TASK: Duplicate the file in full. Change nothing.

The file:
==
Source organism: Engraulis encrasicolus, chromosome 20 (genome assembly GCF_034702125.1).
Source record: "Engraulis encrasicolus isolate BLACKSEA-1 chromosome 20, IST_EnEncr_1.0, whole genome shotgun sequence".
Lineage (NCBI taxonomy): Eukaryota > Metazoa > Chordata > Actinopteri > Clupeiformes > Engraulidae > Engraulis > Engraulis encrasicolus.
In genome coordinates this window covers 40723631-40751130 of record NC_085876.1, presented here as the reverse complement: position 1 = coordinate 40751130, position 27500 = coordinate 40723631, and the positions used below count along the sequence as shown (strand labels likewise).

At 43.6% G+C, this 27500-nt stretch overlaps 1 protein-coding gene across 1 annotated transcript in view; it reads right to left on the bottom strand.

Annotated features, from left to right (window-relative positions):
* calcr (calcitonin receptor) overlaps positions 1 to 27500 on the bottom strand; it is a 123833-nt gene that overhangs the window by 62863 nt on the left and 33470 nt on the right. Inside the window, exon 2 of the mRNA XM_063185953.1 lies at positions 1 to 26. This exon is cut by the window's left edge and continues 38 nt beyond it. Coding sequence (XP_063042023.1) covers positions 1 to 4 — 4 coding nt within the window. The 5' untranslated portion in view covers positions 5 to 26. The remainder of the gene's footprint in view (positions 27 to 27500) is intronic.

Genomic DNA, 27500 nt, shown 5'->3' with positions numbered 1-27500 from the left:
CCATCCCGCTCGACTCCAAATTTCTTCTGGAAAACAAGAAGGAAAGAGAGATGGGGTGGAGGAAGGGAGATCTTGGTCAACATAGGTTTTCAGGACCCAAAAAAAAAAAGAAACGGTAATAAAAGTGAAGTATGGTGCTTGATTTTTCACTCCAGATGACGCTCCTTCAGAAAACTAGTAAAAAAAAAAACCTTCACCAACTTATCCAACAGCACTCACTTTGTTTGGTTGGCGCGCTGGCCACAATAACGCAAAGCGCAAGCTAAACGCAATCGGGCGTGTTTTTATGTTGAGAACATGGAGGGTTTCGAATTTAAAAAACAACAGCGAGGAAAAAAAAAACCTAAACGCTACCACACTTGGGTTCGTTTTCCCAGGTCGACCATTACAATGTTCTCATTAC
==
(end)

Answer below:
Source organism: Engraulis encrasicolus, chromosome 20 (genome assembly GCF_034702125.1).
Source record: "Engraulis encrasicolus isolate BLACKSEA-1 chromosome 20, IST_EnEncr_1.0, whole genome shotgun sequence".
Lineage (NCBI taxonomy): Eukaryota > Metazoa > Chordata > Actinopteri > Clupeiformes > Engraulidae > Engraulis > Engraulis encrasicolus.
In genome coordinates this window covers 40723631-40751130 of record NC_085876.1, presented here as the reverse complement: position 1 = coordinate 40751130, position 27500 = coordinate 40723631, and the positions used below count along the sequence as shown (strand labels likewise).

At 43.6% G+C, this 27500-nt stretch overlaps 1 protein-coding gene across 1 annotated transcript in view; it reads right to left on the bottom strand.

Annotated features, from left to right (window-relative positions):
* calcr (calcitonin receptor) overlaps positions 1 to 27500 on the bottom strand; it is a 123833-nt gene that overhangs the window by 62863 nt on the left and 33470 nt on the right. Inside the window, exon 2 of the mRNA XM_063185953.1 lies at positions 1 to 26. This exon is cut by the window's left edge and continues 38 nt beyond it. Coding sequence (XP_063042023.1) covers positions 1 to 4 — 4 coding nt within the window. The 5' untranslated portion in view covers positions 5 to 26. The remainder of the gene's footprint in view (positions 27 to 27500) is intronic.

Genomic DNA, 27500 nt, shown 5'->3' with positions numbered 1-27500 from the left:
CCATCCCGCTCGACTCCAAATTTCTTCTGGAAAACAAGAAGGAAAGAGAGATGGGGTGGAGGAAGGGAGATCTTGGTCAACATAGGTTTTCAGGACCCAAAAAAAAAAAGAAACGGTAATAAAAGTGAAGTATGGTGCTTGATTTTTCACTCCAGATGACGCTCCTTCAGAAAACTAGTAAAAAAAAAAACCTTCACCAACTTATCCAACAGCACTCACTTTGTTTGGTTGGCGCGCTGGCCACAATAACGCAAAGCGCAAGCTAAACGCAATCGGGCGTGTTTTTATGTTGAGAACATGGAGGGTTTCGAATTTAAAAAACAACAGCGAGGAAAAAAAAAACCTAAACGCTACCACACTTGGGTTCGTTTTCCCAGGTCGACCATTACAATGTTCTCATTAC